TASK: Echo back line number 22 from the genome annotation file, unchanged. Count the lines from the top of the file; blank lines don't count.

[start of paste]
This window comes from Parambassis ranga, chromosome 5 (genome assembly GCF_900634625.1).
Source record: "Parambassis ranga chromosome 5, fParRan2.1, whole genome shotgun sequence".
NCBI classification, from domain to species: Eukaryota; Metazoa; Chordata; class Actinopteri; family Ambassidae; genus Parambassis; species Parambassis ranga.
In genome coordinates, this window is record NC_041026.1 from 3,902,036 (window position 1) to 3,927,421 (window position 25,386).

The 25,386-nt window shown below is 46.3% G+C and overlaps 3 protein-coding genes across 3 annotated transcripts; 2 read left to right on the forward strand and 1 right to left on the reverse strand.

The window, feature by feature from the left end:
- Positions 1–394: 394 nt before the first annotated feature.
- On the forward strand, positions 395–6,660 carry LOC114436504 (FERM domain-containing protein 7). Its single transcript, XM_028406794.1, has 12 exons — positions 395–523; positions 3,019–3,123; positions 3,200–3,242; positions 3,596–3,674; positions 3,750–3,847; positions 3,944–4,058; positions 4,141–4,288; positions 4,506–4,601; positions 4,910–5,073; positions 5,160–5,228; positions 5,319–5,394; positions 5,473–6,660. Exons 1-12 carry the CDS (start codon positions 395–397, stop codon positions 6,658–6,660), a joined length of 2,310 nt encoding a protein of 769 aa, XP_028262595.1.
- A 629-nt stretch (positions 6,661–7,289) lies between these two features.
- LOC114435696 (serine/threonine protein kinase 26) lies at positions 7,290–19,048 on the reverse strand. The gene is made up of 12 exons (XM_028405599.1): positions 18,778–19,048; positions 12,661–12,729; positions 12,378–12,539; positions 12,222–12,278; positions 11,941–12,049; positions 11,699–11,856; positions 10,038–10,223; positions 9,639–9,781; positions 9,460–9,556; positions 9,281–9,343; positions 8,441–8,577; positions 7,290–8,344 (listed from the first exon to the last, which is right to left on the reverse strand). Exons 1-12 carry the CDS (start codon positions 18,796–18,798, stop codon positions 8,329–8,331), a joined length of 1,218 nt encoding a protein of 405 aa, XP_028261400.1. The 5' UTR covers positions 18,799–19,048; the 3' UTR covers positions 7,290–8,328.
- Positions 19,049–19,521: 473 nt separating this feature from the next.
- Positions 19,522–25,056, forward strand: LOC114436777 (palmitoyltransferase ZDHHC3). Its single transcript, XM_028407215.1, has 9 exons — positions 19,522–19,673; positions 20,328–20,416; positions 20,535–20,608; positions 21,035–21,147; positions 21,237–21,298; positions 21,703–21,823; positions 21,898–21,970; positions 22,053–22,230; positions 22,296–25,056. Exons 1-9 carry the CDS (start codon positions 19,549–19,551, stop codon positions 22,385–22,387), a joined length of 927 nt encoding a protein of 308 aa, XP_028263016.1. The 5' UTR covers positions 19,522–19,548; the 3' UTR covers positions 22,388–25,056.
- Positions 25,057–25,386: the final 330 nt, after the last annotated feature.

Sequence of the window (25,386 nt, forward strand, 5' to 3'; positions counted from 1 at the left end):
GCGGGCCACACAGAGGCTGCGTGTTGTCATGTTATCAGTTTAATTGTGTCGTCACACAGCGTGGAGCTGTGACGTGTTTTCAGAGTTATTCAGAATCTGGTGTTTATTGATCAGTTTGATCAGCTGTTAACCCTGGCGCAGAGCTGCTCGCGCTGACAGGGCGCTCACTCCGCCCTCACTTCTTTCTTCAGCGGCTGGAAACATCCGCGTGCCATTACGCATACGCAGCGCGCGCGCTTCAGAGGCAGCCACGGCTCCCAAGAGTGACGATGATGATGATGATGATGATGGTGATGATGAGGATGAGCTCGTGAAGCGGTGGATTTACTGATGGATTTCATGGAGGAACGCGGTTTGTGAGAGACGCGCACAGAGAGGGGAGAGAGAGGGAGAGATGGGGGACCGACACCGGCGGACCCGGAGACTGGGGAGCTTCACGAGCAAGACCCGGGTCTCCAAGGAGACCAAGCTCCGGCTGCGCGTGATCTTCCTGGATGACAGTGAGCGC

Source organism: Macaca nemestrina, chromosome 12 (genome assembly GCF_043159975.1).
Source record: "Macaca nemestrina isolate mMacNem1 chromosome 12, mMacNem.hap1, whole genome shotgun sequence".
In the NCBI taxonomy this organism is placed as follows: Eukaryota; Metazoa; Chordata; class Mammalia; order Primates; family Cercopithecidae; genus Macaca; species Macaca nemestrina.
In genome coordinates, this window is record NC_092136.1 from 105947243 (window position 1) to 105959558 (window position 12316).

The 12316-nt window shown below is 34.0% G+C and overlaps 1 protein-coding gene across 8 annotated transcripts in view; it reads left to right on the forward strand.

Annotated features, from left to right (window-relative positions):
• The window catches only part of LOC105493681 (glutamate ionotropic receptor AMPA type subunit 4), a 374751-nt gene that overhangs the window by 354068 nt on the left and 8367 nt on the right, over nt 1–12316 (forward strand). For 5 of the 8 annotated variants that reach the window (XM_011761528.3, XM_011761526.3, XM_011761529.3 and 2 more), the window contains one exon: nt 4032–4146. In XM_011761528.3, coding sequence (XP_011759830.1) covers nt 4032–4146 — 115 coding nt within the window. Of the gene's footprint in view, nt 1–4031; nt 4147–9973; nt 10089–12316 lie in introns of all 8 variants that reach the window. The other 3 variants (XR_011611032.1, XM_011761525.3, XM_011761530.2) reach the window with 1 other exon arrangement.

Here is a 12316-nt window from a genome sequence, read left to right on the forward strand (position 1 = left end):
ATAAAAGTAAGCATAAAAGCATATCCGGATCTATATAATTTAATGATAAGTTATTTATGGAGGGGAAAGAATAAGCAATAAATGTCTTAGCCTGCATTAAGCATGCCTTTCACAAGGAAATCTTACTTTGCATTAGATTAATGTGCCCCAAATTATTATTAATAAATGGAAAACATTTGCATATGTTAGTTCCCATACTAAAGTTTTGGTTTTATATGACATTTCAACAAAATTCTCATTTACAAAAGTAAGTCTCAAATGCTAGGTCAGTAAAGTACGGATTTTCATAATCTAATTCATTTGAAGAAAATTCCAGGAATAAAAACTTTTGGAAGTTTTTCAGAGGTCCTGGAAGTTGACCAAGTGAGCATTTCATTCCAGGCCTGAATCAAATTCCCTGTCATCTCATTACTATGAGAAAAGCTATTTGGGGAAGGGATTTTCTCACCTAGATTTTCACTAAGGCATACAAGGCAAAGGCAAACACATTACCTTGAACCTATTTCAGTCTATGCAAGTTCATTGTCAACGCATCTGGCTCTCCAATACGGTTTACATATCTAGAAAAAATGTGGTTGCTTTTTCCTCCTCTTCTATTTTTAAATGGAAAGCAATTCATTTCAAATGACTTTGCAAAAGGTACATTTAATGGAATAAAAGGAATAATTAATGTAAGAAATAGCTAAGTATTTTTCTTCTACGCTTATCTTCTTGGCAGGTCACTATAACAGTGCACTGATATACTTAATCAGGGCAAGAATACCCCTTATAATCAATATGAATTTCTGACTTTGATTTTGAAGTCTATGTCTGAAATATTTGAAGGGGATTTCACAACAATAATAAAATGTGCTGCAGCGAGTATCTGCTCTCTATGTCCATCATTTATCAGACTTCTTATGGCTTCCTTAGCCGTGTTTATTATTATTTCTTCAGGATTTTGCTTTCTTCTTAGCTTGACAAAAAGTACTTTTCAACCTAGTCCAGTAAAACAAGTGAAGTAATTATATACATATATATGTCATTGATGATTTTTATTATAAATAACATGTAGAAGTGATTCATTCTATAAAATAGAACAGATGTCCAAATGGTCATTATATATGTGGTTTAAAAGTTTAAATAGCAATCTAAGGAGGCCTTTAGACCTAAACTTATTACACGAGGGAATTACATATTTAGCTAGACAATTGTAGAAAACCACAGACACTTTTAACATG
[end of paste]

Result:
• The window catches only part of LOC105493681 (glutamate ionotropic receptor AMPA type subunit 4), a 374751-nt gene that overhangs the window by 354068 nt on the left and 8367 nt on the right, over nt 1–12316 (forward strand). For 5 of the 8 annotated variants that reach the window (XM_011761528.3, XM_011761526.3, XM_011761529.3 and 2 more), the window contains one exon: nt 4032–4146. In XM_011761528.3, coding sequence (XP_011759830.1) covers nt 4032–4146 — 115 coding nt within the window. Of the gene's footprint in view, nt 1–4031; nt 4147–9973; nt 10089–12316 lie in introns of all 8 variants that reach the window. The other 3 variants (XR_011611032.1, XM_011761525.3, XM_011761530.2) reach the window with 1 other exon arrangement.